European Court Upholds LGBT Provisions of Swedish Hate-Speech Law

Sveriges riksdag, the Swedish legislative assembly. Photo by bendus.

The European Court of Human Rights (ECtHR) has, for the first time in its freedom of expression jurisprudence, declared valid a restriction on inflammatory speech against homosexuals. In a decision issued on February 9, the Court ruled that Sweden did not violate the European Convention on Human Rights (ECHR) Article 10¾freedom of expression¾by criminally prosecuting four people for handing out leaflets accusing homosexuals of deviant behavior that was morally destructive toward society. Although Article 10 provides the right to “hold opinions and to receive and impart information and ideas,” the Court concluded that this freedom comes with responsibilities and corresponding restrictions, including Article’s 10(2) limitations for “the protection of the reputation or rights of others.”

In the case of Vejdeland v. Sweden, four Swedish citizens claimed that their purpose in placing about 100 leaflets in student lockers was to start a debate about the lack of objectivity in schools and not to express contempt for homosexuals as a group. The Swedish Supreme Court, however, found that the leaflets had “gone beyond what could be considered an objective discussion of homosexuals as a group” and convicted the citizens of agitation against a national or ethnic group. The Court recognized that the Swedish Penal Code has an expansive condemnation of speech that threatens or expresses contempt for “group[s] of persons with allusion to race, colour, national or ethnic origin, religious beliefs or sexual orientation,” and mandates that violators “should be convicted of agitation against a national or ethnic group.” Although the law allows for imprisonment, the sentences on appeal were limited to a fine and one case of probation.

The ECtHR has generally accepted a state’s hate speech restrictions when aimed at limiting discrimination on grounds of racism, xenophobia, and anti-Semitism. The Court has historically relied both on the Article 10(2) exception and Article 17, which provides, in part, that no state or person shall “engage in any activity or perform any act aimed at the destruction of any of the rights and freedoms” set forth in the ECHR. The Court has previously ruled on a case-by-case basis that certain specific activities—for example, Holocaust denialism, passing out white supremacy pamphlets, and placing a sign in a window that reads “Islam out of Britain-Protect the British People” with a picture of the burning World Trade Center—are not protected expression. The Court was clear when it stated in Erbakan v. Turkey that Article 10 protections do not extend to “concrete words constituting hate speech that might be offensive to individuals or groups.”

Adding homophobic speech to unprotected expression follows the steady evolution by the ECtHR and its governing body, the Council of Europe (COE), on the rights of lesbian, gay, bisexual and transgendered (LGBT) individuals. The COE has recognized the value of hate crime laws in preventing discrimination and in a 2010 Committee of Ministers recommendation on combating discrimination based on sexual orientation, explicitly suggested extending hate speech protections to sexual orientation. Sweden is one of eighteen COE member states (which are subject to the ECtHR), as of 2010, to include protections for sexual orientation in its hate-speech law. In a broad legal and sociological study on discrimination against LGBT individuals conducted by the COE’s commissioner for human rights, Sweden repeatedly ranks among the most approving and protective of LGBT individuals.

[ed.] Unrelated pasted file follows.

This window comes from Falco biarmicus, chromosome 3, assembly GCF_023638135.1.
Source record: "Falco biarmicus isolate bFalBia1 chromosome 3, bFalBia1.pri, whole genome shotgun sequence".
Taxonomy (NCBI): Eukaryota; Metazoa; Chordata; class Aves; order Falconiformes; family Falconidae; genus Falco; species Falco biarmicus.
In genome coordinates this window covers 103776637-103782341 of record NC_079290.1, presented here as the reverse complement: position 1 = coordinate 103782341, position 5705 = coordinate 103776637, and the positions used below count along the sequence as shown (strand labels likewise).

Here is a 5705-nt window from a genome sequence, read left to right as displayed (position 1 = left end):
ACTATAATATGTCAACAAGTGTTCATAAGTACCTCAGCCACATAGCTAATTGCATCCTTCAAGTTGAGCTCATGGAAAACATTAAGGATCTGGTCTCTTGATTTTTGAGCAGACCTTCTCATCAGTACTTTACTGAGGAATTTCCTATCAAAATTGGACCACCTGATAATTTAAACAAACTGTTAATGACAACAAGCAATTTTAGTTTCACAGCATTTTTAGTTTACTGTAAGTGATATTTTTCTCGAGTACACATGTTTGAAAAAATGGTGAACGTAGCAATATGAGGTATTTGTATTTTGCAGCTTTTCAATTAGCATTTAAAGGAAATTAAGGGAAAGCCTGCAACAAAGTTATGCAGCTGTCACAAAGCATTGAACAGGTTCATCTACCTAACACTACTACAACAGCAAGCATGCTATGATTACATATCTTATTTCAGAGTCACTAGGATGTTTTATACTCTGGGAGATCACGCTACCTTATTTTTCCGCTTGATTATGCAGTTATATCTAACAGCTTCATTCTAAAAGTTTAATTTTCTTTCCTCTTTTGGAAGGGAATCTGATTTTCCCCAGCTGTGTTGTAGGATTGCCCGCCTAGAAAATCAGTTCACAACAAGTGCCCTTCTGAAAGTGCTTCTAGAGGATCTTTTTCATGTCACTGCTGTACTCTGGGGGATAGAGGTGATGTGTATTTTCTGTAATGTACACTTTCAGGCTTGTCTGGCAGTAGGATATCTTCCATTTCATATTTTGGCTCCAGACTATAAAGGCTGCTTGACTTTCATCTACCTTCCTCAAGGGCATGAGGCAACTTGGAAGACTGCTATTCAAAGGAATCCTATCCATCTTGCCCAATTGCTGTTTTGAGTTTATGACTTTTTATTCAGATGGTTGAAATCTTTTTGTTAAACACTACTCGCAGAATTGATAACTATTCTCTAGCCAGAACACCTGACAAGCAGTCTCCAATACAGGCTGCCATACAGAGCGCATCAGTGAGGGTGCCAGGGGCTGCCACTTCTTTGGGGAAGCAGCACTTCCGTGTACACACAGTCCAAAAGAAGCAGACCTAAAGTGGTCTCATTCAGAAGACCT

The ECtHR’s recognition of the legitimacy of Sweden’s interest in restricting hate speech aimed at homosexuals is unsurprising not just because of the Court’s support of such laws, but also its general jurisprudence supporting LGBT rights—including the Court’s consistent holding since Mouta v. Portugal in 1999 that sexual orientation is protected under Article 14—freedom from discrimination. On issues such as decriminalization of homosexual acts, adoption rights, ability to serve in the military, and participation in gay-rights parades, the Court has been generally consistent in its support for extending human rights protections to LGBT individuals, with the exception that the ECtHR has not extended these protections to same-sex marriage. The Court reiterated its stance on same-sex marriage in the March 2012 decision of Gas and Dubois v. France, when it held that the ECHR does not require member states to allow same-sex marriage, even where the lack of recognition affects the adoption rights of same-sex couples.

The Vejdeland decision and the ECtHR’s general LGBT jurisprudence fall in line with an emerging trend of recognizing LGBT issues as a subject of human rights. Although not initially a topic of concern when the human rights field emerged in the mid-20th century, the concept has since been advocated by the U.N. Secretary General Ban Ki-Moon, who has referenced it on numerous occasions. In January 2012, Secretary General Ban Ki-Moon told leaders of the African Union—many of whom hail from countries where criminalization and marginalization of the LGBT community are an acute concern—that LGBT discrimination has been “sanctioned by many states for far too long.” U.S. Secretary of State Hillary Clinton brought the issue to the forefront in a December 2011 speech recognizing International Human Rights Day. Clinton advocated for LGBT rights to be made a worldwide priority and said, “Like being a woman, like being a racial, religious, tribal, or ethnic minority, being LGBT does not make you less human. And that is why gay rights are human rights, and human rights are gay rights.”

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